THE PHYLLIS SCHLAFLY REPORT, Cox 61S,
Alton, Illinois 62002.
Ever wonder about those Right-
to-Lifers or HOW (Happiness of Womanhood)? Here's their side, as pro-
i,»unced by their superstar, Phyllis
Schlafly. Choice quotes and incredible twists of logic are crammed into
this 4-8 page monthly newsletter.
Schlafly's rationale is that
child-bearing and rearing is the
best deal women could ever get. From
Vol. 5, No. 7 (February, 19.72), we
learn, "The fact that women, not men,
have babies is not the fault of selfish and domineering men, or of the
establishment, or of any clique of
conspirators who want to oppress women. It's sinply the way God made
us .... since women must bear the
physical consequences of the sex act,
men must be required to bear the other
consequences and pay in other ways.
Our respect for the family as the basic unit of society ... is the greatest single achievement in the entire
history of women's rights." After
all, "a man may search 30 to 40 years
for accomplishment in his profession.
A woman can enjoy real achievement when
she is young -- by having a baby."
Amazing reading for the curious, but
cost is $5 a year which goes into the
"Eagle Trust Fund" ~ for printing
and what else?
OFF OUR BACKS, 1346 Connecticut Avenue
NW, Room 1013, Washington, D.C. 20036,
In its third year now, OFF OUR
BACKS is one of the oldest feminist
newspapers in the country. Although
it is written by and for Washington,
D. C., women, much of the news is of
interest to women everywhere. Each
issue includes a "counter culture"
pullout — 8 pages of women's graphics, poetry, photography, and stories. The style is that of radical
journalism, alternating vague polemics with statistics and cold facts
that are hard to find in the establishment press. A women's SPACE CITY!
with all the plusses and minuses of
the alternative press. OOB's stance
on women's politics is definitely radical. If you're squeamish about lesbianism or blind rage, don't read
OFF OUR BACKS. If the monthly MS just
doesn't come often enough and you want
variety in your feminist reading, subscribe to OOP..
WOMEN AND ART, 89 East Broadway, Hew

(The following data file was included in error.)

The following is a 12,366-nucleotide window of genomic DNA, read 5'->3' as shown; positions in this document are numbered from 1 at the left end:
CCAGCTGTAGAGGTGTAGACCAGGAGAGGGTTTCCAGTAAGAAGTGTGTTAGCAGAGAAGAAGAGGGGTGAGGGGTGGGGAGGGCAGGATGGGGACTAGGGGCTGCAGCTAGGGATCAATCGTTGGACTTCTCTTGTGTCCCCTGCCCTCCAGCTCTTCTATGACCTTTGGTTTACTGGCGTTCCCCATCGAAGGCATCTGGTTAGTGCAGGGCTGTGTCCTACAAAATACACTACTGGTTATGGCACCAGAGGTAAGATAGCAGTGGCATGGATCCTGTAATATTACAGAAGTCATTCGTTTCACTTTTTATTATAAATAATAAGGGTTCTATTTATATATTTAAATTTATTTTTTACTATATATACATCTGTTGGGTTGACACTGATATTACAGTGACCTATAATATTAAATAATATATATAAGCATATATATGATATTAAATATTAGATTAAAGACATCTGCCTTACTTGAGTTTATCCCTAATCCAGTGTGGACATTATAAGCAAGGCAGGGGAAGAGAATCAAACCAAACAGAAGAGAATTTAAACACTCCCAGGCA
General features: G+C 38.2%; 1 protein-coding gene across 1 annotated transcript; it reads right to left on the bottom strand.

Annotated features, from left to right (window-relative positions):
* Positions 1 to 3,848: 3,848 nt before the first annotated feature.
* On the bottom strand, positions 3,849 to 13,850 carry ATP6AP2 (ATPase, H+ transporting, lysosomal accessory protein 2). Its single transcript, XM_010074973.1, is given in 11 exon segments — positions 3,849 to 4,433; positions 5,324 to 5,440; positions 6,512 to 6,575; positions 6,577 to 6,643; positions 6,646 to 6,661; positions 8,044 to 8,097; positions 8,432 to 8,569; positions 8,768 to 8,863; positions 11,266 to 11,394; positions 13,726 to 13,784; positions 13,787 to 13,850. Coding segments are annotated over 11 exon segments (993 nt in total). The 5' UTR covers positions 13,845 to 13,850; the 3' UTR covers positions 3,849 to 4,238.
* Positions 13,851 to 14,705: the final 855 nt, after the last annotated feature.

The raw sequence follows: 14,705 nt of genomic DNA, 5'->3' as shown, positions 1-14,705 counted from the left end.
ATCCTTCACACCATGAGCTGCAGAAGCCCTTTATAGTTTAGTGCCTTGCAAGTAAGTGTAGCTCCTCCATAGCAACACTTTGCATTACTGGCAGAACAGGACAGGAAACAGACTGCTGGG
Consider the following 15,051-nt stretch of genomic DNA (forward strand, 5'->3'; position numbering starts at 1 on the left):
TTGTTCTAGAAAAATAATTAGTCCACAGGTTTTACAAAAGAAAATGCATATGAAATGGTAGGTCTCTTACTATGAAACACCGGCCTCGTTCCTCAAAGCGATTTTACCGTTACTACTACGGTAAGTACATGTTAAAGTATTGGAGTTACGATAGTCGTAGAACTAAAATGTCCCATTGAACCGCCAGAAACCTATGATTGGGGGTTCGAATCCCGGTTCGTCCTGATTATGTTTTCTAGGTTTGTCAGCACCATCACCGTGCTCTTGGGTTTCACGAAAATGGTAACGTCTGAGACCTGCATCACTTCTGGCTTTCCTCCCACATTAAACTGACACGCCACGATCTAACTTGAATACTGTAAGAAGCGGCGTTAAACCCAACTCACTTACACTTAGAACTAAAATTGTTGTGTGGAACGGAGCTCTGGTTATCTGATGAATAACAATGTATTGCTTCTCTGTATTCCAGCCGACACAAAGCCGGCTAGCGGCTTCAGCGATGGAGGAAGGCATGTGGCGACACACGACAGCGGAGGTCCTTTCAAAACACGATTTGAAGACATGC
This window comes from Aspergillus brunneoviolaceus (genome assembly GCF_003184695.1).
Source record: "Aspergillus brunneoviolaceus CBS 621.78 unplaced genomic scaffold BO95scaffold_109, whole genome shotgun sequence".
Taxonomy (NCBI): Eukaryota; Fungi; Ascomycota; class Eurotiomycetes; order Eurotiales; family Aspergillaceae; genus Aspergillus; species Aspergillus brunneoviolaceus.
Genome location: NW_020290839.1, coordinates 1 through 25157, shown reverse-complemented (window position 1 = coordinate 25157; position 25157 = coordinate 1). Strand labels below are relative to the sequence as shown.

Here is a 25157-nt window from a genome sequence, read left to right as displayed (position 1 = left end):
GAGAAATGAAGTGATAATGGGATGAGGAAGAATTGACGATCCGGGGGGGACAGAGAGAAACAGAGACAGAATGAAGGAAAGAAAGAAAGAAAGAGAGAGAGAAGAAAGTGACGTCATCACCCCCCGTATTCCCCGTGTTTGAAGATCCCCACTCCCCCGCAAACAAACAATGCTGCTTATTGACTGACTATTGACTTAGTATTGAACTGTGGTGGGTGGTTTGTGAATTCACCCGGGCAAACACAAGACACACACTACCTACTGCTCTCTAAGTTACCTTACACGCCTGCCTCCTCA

York, New York 10002.
With the advent of minimal art,
earthworks, and body art, an anti-art
avant garde (mostly male) has appeared.
Generally, critics and art writers
(mostly male) have responded to this
with Creeping Obscurantism, a style
of writing which prevents all but
the brave and the stupid from reading the national art magazines.
WOMEN AND ART attempts to turn this
negative trend on its ear with articles by and for artists, fanale artists. Still a very young oublication, WOMEN AND ART has failed, so
far, to escape Creeping 0, creating
instead its own brand of weak bullshit.
Most of the artist-wri ters published in WAA are devoted to Marxism,
figurative painting, and feminism.
Their message is that art should no
longer be elitist; they speculate
about a "world in which the aesthetic dimension would permeate common
as well as special life activities,"
art in the laundromat instead of the
museum. As a radical feminist pub-
On December 15 the commission that sets wage rates in Australia ruled that women must receive equal pay for equal work
by June 1975.
A spokesperson for the National Employers Policy Committee
immediately threatened that prices
would be raised to absorb the expense. Instant inflation?
lication, WOMEN AND ART blames the
elitism of the art world on inale
domination in the field.
While it is true that women as
artists, art historians, curators,
and critics have been discriminated
against, it does not necessarily
follow that the exclusion of women
is the root of all evil In the arts.
Like OFF OUR SACKS, '.I0MEN AND ART
wastes too much space on diatribe
and does not produce enough facts
and/or techniques for changing
On the positive side, WAA has
I reproduced many works of unknown or
unappreciated artists. Hopefully,
the unevenness of this newspaper
will be worked out as the publication matures. Published quarterly;
$2 a year or $5 for institutions or
those who can afford it.
As you may have read in last month's MS. Magazine, one of our members,
Linda April Raines, has just published a book. It is a feminist
anthology of poetry and art work entitled: THERE'S A CONTRADICTION
INSIDE. The book was completely written, edited, composed and
financed by women. It's a human look at womanhood from an artist's
sensitive and emotional view point. Everyone involved in the movement should find themselves involved in THERE'S A CONTRADICTION
INSIDE. And the best part 1s that 15% of the profits from the book
will be donated to the Houston Chapter. Order your beautiful, full-
color, hard-bound author's signature edition today. Send a check for
$4.95 to: 10010 Memorial #507, Houston, Texas 77024. (Price includes
postage & handling).
Please send me
copies of THERE'S A CONTRADICTION INSIDE
at $4.95 each.
Mail to: L. A. Raines, 10010 Memorial #507,
Houston, Texas 77024